• The Worst of Anthro Job Ads for 2021

    Author(s):
    Dannah Dennis, Dada Docot, Danielle Gendron, Ilana Gershon (see profile)
    Date:
    2022
    Group(s):
    Anthropology, Labor Studies
    Item Type:
    Article
    Permanent URL:
    https://doi.org/10.17613/wzc2-kj94
    Abstract:
    Every fall, some lucky anthropology departments get to hire. The search for a new colleague happens behind the scenes for a while before it goes public—five-year plans have been written, external reviews have been navigated, lots of conversations have occurred, and some pleading with a dean has taken place. But the first public hint that the department has been successful in its campaign is the job ad. And what a text it is! Written by a committee, endorsed by a department, approved by HR (in some institutions), and then read earnestly and over and over again by job applicants wondering if they should apply. And these job applicants often find themselves wondering: Who wrote this ad? Why do they need so much material from their applicants? Who is actually going to read three writing samples for two hundred applicants? Job applicants might have other questions; they might want to know a salary range, if moving costs will be reimbursed, and if they will in fact be told in a timely fashion whether they made a cut or were rejected. But job seekers are supplicants, and they might feel too vulnerable to ask. There is no way for applicants to point out that the job ads are taking too much time out of the scholarly community’s collective time bank. And so into the breach we go—awarding the title of “Worst Job Ad of 2021” to remind departments that job ads can be written with more consideration and care for applicants and that their carelessness has costs that applicants and letter writers are paying (and resenting every moment of).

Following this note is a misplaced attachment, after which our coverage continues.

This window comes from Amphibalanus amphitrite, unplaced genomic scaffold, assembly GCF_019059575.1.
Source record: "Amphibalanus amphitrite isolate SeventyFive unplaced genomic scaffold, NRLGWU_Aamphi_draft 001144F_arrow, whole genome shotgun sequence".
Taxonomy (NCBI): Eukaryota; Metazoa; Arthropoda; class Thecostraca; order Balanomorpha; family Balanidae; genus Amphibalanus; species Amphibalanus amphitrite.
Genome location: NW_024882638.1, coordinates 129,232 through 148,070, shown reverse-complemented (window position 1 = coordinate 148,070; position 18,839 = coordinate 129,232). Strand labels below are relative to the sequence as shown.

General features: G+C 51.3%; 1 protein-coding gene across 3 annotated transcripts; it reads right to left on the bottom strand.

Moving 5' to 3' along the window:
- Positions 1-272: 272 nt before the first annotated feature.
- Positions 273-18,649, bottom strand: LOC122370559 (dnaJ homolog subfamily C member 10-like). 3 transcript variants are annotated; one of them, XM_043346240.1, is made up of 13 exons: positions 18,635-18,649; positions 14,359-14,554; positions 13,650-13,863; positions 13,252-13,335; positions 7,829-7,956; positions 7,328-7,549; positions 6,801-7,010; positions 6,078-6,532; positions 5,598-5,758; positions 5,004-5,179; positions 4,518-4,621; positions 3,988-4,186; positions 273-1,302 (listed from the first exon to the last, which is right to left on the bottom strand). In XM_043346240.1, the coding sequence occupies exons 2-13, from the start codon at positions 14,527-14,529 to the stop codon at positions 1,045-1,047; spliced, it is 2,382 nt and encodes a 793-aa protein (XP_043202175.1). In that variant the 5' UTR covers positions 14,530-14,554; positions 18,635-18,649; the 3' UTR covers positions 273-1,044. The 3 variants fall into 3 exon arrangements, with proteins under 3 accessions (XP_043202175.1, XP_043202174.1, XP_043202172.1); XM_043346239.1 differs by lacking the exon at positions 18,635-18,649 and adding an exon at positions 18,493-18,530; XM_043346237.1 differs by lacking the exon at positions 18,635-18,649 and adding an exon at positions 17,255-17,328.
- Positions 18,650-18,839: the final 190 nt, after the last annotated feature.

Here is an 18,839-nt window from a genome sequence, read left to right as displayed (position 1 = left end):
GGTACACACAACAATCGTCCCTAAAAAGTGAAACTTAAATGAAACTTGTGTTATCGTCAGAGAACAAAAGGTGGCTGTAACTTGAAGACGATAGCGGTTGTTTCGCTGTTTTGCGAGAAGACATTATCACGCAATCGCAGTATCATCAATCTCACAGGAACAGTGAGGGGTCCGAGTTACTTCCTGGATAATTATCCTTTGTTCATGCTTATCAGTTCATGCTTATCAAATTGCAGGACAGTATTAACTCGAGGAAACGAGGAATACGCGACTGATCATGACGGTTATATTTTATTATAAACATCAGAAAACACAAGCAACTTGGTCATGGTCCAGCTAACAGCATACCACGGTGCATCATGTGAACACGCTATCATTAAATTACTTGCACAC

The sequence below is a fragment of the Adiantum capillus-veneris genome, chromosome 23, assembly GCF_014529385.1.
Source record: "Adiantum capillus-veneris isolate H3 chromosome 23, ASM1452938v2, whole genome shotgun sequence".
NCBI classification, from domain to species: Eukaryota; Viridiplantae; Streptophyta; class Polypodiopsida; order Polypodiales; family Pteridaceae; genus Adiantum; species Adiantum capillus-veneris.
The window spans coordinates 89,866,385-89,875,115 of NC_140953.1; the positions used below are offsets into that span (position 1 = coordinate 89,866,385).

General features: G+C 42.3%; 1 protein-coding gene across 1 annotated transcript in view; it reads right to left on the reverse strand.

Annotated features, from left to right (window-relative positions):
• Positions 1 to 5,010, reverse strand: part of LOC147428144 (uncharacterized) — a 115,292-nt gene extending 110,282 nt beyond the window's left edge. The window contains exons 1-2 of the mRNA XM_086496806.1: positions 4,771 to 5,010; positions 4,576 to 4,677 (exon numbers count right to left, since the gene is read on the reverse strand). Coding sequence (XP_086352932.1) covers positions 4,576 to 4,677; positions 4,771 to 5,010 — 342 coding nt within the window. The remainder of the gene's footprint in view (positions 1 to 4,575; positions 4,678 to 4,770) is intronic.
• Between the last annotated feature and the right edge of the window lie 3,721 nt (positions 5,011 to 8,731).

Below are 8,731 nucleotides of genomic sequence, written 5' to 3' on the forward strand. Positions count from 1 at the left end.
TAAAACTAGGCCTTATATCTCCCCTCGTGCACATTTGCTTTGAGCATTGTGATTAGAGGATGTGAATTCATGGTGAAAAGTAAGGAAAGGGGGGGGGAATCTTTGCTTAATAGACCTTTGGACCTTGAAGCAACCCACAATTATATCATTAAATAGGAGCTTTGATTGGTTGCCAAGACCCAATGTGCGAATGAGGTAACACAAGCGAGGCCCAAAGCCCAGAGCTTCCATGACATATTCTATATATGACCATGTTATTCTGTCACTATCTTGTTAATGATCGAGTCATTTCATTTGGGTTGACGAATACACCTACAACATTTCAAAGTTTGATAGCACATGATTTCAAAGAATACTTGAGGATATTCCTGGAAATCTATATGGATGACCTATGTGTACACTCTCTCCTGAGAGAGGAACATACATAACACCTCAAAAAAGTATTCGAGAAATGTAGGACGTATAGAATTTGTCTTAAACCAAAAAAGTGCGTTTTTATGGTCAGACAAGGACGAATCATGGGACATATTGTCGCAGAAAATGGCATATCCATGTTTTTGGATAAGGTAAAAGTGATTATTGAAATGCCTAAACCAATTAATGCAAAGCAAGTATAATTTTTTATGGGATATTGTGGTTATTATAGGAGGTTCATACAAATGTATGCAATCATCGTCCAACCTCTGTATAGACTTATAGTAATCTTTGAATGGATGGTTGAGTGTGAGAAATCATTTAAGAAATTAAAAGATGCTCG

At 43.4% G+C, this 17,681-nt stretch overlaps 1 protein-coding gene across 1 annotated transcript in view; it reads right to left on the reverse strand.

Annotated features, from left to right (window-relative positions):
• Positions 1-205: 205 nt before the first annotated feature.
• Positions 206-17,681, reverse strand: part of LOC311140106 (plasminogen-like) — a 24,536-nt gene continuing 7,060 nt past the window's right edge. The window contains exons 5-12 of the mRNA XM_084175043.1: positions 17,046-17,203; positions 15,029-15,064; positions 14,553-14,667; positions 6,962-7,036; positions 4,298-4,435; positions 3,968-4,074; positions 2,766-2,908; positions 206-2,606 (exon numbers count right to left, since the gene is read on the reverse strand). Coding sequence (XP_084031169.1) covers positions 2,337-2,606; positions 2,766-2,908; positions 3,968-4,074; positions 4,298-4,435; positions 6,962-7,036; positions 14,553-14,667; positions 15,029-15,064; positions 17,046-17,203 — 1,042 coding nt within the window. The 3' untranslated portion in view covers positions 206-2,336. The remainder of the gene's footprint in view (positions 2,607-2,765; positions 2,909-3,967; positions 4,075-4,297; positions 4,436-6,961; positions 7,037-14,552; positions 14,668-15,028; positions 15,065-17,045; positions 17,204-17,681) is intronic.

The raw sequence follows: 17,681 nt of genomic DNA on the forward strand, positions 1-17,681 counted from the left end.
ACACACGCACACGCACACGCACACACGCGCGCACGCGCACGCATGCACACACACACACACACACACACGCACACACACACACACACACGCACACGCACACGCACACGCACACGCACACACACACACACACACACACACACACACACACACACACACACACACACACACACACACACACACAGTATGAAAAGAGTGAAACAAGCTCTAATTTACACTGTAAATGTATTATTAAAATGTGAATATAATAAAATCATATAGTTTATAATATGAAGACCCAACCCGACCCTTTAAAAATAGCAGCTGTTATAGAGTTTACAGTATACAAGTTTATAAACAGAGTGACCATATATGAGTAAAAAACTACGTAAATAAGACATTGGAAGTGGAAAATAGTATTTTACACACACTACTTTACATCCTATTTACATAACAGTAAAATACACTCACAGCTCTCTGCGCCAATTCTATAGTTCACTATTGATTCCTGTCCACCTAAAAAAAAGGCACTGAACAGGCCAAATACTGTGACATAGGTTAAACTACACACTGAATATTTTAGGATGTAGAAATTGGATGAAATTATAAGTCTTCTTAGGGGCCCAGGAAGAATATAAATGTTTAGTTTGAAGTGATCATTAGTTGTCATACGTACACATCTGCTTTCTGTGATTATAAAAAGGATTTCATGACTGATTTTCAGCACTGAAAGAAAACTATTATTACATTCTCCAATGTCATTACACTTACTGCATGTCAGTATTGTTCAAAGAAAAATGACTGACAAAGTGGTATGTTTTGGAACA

Metadata:
    Published as:
    Journal article    
    Status:
    Published
    Last Updated:
    6 months ago
    License:
    Attribution

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